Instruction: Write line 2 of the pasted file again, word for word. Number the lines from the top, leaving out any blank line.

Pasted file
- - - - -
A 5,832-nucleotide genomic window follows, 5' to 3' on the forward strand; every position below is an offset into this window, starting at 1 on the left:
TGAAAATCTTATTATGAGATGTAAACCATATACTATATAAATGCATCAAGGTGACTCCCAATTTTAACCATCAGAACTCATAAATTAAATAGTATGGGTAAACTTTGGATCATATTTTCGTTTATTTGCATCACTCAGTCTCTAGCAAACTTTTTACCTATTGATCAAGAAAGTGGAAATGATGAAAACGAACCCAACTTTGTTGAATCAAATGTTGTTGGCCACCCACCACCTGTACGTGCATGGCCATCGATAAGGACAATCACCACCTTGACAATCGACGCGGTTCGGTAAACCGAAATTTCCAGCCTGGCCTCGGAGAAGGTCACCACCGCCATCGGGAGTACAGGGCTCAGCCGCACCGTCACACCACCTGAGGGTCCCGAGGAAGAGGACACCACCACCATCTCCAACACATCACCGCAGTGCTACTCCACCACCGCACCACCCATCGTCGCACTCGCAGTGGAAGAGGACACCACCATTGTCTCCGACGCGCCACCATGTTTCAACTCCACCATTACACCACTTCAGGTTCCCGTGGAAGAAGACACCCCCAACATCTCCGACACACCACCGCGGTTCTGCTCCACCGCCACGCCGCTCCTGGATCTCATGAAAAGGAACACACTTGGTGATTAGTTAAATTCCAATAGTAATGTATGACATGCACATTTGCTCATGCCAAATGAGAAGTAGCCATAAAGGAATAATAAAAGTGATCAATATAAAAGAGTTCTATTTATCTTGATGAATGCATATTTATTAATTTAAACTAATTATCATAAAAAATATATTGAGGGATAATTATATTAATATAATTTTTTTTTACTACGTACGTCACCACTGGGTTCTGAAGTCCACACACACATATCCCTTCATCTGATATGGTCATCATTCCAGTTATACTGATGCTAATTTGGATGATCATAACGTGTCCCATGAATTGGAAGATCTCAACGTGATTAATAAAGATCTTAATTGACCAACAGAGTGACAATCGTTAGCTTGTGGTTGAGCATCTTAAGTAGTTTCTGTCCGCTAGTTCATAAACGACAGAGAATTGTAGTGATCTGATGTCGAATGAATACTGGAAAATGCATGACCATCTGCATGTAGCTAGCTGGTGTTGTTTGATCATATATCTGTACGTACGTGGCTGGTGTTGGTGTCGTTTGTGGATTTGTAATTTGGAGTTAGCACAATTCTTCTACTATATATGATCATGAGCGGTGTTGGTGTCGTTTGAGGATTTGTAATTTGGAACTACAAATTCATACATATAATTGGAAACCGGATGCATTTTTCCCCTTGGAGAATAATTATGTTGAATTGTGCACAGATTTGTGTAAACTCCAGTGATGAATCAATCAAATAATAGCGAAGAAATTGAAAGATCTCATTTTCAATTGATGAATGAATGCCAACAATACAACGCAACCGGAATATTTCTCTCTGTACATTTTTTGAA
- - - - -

TGAAAATCTTATTATGAGATGTAAACCATATACTATATAAATGCATCAAGGTGACTCCCAATTTTAACCATCAGAACTCATAAATTAAATAGTATGGGTAAACTTTGGATCATATTTTCGTTTATTTGCATCACTCAGTCTCTAGCAAACTTTTTACCTATTGATCAAGAAAGTGGAAATGATGAAAACGAACCCAACTTTGTTGAATCAAATGTTGTTGGCCACCCACCACCTGTACGTGCATGGCCATCGATAAGGACAATCACCACCTTGACAATCGACGCGGTTCGGTAAACCGAAATTTCCAGCCTGGCCTCGGAGAAGGTCACCACCGCCATCGGGAGTACAGGGCTCAGCCGCACCGTCACACCACCTGAGGGTCCCGAGGAAGAGGACACCACCACCATCTCCAACACATCACCGCAGTGCTACTCCACCACCGCACCACCCATCGTCGCACTCGCAGTGGAAGAGGACACCACCATTGTCTCCGACGCGCCACCATGTTTCAACTCCACCATTACACCACTTCAGGTTCCCGTGGAAGAAGACACCCCCAACATCTCCGACACACCACCGCGGTTCTGCTCCACCGCCACGCCGCTCCTGGATCTCATGAAAAGGAACACACTTGGTGATTAGTTAAATTCCAATAGTAATGTATGACATGCACATTTGCTCATGCCAAATGAGAAGTAGCCATAAAGGAATAATAAAAGTGATCAATATAAAAGAGTTCTATTTATCTTGATGAATGCATATTTATTAATTTAAACTAATTATCATAAAAAATATATTGAGGGATAATTATATTAATATAATTTTTTTTTACTACGTACGTCACCACTGGGTTCTGAAGTCCACACACACATATCCCTTCATCTGATATGGTCATCATTCCAGTTATACTGATGCTAATTTGGATGATCATAACGTGTCCCATGAATTGGAAGATCTCAACGTGATTAATAAAGATCTTAATTGACCAACAGAGTGACAATCGTTAGCTTGTGGTTGAGCATCTTAAGTAGTTTCTGTCCGCTAGTTCATAAACGACAGAGAATTGTAGTGATCTGATGTCGAATGAATACTGGAAAATGCATGACCATCTGCATGTAGCTAGCTGGTGTTGTTTGATCATATATCTGTACGTACGTGGCTGGTGTTGGTGTCGTTTGTGGATTTGTAATTTGGAGTTAGCACAATTCTTCTACTATATATGATCATGAGCGGTGTTGGTGTCGTTTGAGGATTTGTAATTTGGAACTACAAATTCATACATATAATTGGAAACCGGATGCATTTTTCCCCTTGGAGAATAATTATGTTGAATTGTGCACAGATTTGTGTAAACTCCAGTGATGAATCAATCAAATAATAGCGAAGAAATTGAAAGATCTCATTTTCAATTGATGAATGAATGCCAACAATACAACGCAACCGGAATATTTCTCTCTGTACATTTTTTGAA